Retinal Angiography is a frequently used test that provides valuable information about the eyes' circulatory system, and many conditions that may occur within the back of the eye. Retinal Angiography begins by injecting a special dye into the arm called fluorescein. Within a few seconds, the dye travels through the circulatory system, and into the eye through the retinal vessels, and into a deeper layer called the choroid. A specially equipped camera then captures a series of photographs of the dye as it circulates though the retina and choroid. These photographs can reveal to the doctor signs of circulation problems, swelling, leakage, or abnormal blood vessel formation. This information allows the doctor to make a more accurate diagnosis, and help determine the exact area to be treated for conditions like macular degeneration, and diabetic retinopathy. The dye is considered safe, and serious side effects from the dye are rare.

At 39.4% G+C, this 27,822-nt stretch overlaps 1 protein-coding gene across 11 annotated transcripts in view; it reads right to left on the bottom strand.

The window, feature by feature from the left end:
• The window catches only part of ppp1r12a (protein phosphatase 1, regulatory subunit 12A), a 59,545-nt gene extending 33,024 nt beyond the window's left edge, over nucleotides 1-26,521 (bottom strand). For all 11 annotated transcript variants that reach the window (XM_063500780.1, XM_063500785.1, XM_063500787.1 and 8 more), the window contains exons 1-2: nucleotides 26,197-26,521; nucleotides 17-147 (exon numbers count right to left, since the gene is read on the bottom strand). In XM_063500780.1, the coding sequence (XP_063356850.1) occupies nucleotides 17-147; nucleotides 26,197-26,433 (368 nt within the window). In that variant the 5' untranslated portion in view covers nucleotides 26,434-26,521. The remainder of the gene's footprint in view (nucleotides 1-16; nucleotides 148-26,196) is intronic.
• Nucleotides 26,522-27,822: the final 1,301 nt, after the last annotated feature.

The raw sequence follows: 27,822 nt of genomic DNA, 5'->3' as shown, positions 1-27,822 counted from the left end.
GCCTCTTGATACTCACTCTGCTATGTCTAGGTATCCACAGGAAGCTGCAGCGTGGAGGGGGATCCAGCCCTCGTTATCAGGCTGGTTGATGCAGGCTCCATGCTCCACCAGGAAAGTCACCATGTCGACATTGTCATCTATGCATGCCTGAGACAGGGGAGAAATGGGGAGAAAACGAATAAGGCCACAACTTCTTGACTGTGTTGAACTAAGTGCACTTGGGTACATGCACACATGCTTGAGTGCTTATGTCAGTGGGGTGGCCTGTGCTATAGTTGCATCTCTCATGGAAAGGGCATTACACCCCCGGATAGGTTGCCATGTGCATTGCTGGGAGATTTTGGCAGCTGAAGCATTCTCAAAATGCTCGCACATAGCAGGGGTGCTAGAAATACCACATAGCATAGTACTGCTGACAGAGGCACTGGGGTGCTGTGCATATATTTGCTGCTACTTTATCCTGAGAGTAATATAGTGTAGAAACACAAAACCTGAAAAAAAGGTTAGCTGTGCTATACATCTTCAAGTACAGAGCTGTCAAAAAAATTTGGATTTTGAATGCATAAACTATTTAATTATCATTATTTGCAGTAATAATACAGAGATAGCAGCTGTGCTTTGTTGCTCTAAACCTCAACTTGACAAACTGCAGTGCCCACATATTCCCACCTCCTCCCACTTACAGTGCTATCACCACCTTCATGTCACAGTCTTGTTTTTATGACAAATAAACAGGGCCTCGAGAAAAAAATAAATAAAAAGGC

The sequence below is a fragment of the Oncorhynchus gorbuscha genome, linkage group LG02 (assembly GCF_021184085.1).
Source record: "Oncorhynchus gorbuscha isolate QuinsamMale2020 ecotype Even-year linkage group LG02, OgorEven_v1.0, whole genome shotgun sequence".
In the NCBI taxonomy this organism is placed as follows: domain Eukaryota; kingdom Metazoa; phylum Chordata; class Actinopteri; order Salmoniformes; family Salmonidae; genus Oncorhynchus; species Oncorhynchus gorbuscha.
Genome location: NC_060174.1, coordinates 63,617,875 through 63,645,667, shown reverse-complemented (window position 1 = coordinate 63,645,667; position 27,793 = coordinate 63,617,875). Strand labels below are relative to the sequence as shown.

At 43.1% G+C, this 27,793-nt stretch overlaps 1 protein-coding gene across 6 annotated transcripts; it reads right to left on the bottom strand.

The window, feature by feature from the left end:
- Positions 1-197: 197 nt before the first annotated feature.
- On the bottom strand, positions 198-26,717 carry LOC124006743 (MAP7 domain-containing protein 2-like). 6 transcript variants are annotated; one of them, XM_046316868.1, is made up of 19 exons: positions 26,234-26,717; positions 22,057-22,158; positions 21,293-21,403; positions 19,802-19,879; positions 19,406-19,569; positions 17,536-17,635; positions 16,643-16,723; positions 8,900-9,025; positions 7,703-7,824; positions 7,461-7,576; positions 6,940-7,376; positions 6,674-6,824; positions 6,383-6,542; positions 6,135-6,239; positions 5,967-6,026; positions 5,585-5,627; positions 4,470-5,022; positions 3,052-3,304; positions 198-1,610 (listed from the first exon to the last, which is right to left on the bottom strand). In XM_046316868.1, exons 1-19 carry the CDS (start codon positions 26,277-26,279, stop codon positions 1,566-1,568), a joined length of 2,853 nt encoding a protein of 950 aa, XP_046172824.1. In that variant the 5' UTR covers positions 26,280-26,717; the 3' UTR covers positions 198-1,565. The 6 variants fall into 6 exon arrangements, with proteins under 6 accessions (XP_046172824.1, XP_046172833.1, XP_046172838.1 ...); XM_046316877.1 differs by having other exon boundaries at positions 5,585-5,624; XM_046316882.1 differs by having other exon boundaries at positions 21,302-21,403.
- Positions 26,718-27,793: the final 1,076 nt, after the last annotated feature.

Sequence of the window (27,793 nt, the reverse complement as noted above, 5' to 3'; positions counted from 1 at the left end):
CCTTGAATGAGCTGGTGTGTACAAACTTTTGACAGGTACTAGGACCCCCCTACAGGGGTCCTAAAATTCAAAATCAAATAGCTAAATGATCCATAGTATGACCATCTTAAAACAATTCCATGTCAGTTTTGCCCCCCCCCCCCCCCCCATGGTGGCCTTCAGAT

Learn more at the American Academy of Ophthalmology website.